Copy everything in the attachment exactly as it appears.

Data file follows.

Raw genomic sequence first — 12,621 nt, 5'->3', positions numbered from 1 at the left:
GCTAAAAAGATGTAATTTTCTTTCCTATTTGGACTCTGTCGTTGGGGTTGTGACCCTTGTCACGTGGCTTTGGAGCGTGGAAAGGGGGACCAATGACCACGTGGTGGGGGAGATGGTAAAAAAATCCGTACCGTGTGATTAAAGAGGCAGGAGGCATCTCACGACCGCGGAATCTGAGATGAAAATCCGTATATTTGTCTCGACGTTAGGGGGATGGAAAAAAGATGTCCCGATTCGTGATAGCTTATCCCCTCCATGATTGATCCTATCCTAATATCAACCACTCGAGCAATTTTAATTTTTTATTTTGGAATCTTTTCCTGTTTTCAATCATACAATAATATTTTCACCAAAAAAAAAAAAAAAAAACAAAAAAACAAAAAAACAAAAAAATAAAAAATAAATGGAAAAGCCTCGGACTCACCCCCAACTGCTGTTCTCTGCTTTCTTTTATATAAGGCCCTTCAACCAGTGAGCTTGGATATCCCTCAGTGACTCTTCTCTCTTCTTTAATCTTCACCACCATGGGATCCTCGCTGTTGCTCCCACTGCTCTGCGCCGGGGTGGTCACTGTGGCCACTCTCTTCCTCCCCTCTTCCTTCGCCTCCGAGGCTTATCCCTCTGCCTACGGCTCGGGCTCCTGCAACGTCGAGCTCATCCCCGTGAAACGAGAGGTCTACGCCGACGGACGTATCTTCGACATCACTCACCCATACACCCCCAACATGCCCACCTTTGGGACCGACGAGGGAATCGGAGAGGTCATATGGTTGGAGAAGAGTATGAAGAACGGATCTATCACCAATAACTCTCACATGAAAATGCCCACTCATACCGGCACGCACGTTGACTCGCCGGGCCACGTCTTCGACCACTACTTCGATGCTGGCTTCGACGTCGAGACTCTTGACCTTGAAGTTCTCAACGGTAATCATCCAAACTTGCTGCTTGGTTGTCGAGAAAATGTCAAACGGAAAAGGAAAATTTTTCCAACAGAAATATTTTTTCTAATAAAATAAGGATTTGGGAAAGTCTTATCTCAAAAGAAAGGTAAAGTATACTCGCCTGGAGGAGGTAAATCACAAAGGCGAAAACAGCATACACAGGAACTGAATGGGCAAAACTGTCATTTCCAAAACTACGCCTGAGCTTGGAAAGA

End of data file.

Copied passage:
Raw genomic sequence first — 12,621 nt, 5'->3', positions numbered from 1 at the left:
GCTAAAAAGATGTAATTTTCTTTCCTATTTGGACTCTGTCGTTGGGGTTGTGACCCTTGTCACGTGGCTTTGGAGCGTGGAAAGGGGGACCAATGACCACGTGGTGGGGGAGATGGTAAAAAAATCCGTACCGTGTGATTAAAGAGGCAGGAGGCATCTCACGACCGCGGAATCTGAGATGAAAATCCGTATATTTGTCTCGACGTTAGGGGGATGGAAAAAAGATGTCCCGATTCGTGATAGCTTATCCCCTCCATGATTGATCCTATCCTAATATCAACCACTCGAGCAATTTTAATTTTTTATTTTGGAATCTTTTCCTGTTTTCAATCATACAATAATATTTTCACCAAAAAAAAAAAAAAAAAACAAAAAAACAAAAAAACAAAAAAATAAAAAATAAATGGAAAAGCCTCGGACTCACCCCCAACTGCTGTTCTCTGCTTTCTTTTATATAAGGCCCTTCAACCAGTGAGCTTGGATATCCCTCAGTGACTCTTCTCTCTTCTTTAATCTTCACCACCATGGGATCCTCGCTGTTGCTCCCACTGCTCTGCGCCGGGGTGGTCACTGTGGCCACTCTCTTCCTCCCCTCTTCCTTCGCCTCCGAGGCTTATCCCTCTGCCTACGGCTCGGGCTCCTGCAACGTCGAGCTCATCCCCGTGAAACGAGAGGTCTACGCCGACGGACGTATCTTCGACATCACTCACCCATACACCCCCAACATGCCCACCTTTGGGACCGACGAGGGAATCGGAGAGGTCATATGGTTGGAGAAGAGTATGAAGAACGGATCTATCACCAATAACTCTCACATGAAAATGCCCACTCATACCGGCACGCACGTTGACTCGCCGGGCCACGTCTTCGACCACTACTTCGATGCTGGCTTCGACGTCGAGACTCTTGACCTTGAAGTTCTCAACGGTAATCATCCAAACTTGCTGCTTGGTTGTCGAGAAAATGTCAAACGGAAAAGGAAAATTTTTCCAACAGAAATATTTTTTCTAATAAAATAAGGATTTGGGAAAGTCTTATCTCAAAAGAAAGGTAAAGTATACTCGCCTGGAGGAGGTAAATCACAAAGGCGAAAACAGCATACACAGGAACTGAATGGGCAAAACTGTCATTTCCAAAACTACGCCTGAGCTTGGAAAGA